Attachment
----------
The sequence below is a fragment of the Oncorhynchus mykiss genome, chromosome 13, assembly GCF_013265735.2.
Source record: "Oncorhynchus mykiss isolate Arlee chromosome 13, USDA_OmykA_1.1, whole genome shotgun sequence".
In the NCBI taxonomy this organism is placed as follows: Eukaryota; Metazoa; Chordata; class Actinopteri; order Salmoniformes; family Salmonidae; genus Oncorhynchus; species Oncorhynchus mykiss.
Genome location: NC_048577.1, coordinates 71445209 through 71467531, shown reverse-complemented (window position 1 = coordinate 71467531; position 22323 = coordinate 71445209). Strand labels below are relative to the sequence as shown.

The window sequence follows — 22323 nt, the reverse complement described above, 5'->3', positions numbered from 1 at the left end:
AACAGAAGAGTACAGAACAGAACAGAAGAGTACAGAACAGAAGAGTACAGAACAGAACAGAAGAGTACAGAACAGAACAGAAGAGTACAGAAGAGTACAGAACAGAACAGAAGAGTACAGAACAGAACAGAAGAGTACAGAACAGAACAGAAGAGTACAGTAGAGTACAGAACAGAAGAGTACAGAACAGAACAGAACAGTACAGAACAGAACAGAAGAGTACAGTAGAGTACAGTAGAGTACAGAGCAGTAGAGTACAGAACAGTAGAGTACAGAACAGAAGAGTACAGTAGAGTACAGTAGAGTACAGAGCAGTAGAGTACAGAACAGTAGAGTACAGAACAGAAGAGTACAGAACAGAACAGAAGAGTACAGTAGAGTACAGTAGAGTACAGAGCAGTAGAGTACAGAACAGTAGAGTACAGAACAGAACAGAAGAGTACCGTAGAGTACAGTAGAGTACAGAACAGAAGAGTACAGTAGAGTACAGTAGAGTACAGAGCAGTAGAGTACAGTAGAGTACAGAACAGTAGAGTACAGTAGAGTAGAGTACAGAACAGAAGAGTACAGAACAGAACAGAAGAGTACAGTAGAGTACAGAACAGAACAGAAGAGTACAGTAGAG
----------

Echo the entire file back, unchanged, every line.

The sequence below is a fragment of the Oncorhynchus mykiss genome, chromosome 13, assembly GCF_013265735.2.
Source record: "Oncorhynchus mykiss isolate Arlee chromosome 13, USDA_OmykA_1.1, whole genome shotgun sequence".
In the NCBI taxonomy this organism is placed as follows: Eukaryota; Metazoa; Chordata; class Actinopteri; order Salmoniformes; family Salmonidae; genus Oncorhynchus; species Oncorhynchus mykiss.
Genome location: NC_048577.1, coordinates 71445209 through 71467531, shown reverse-complemented (window position 1 = coordinate 71467531; position 22323 = coordinate 71445209). Strand labels below are relative to the sequence as shown.

The window sequence follows — 22323 nt, the reverse complement described above, 5'->3', positions numbered from 1 at the left end:
AACAGAAGAGTACAGAACAGAACAGAAGAGTACAGAACAGAAGAGTACAGAACAGAACAGAAGAGTACAGAACAGAACAGAAGAGTACAGAAGAGTACAGAACAGAACAGAAGAGTACAGAACAGAACAGAAGAGTACAGAACAGAACAGAAGAGTACAGTAGAGTACAGAACAGAAGAGTACAGAACAGAACAGAACAGTACAGAACAGAACAGAAGAGTACAGTAGAGTACAGTAGAGTACAGAGCAGTAGAGTACAGAACAGTAGAGTACAGAACAGAAGAGTACAGTAGAGTACAGTAGAGTACAGAGCAGTAGAGTACAGAACAGTAGAGTACAGAACAGAAGAGTACAGAACAGAACAGAAGAGTACAGTAGAGTACAGTAGAGTACAGAGCAGTAGAGTACAGAACAGTAGAGTACAGAACAGAACAGAAGAGTACCGTAGAGTACAGTAGAGTACAGAACAGAAGAGTACAGTAGAGTACAGTAGAGTACAGAGCAGTAGAGTACAGTAGAGTACAGAACAGTAGAGTACAGTAGAGTAGAGTACAGAACAGAAGAGTACAGAACAGAACAGAAGAGTACAGTAGAGTACAGAACAGAACAGAAGAGTACAGTAGAG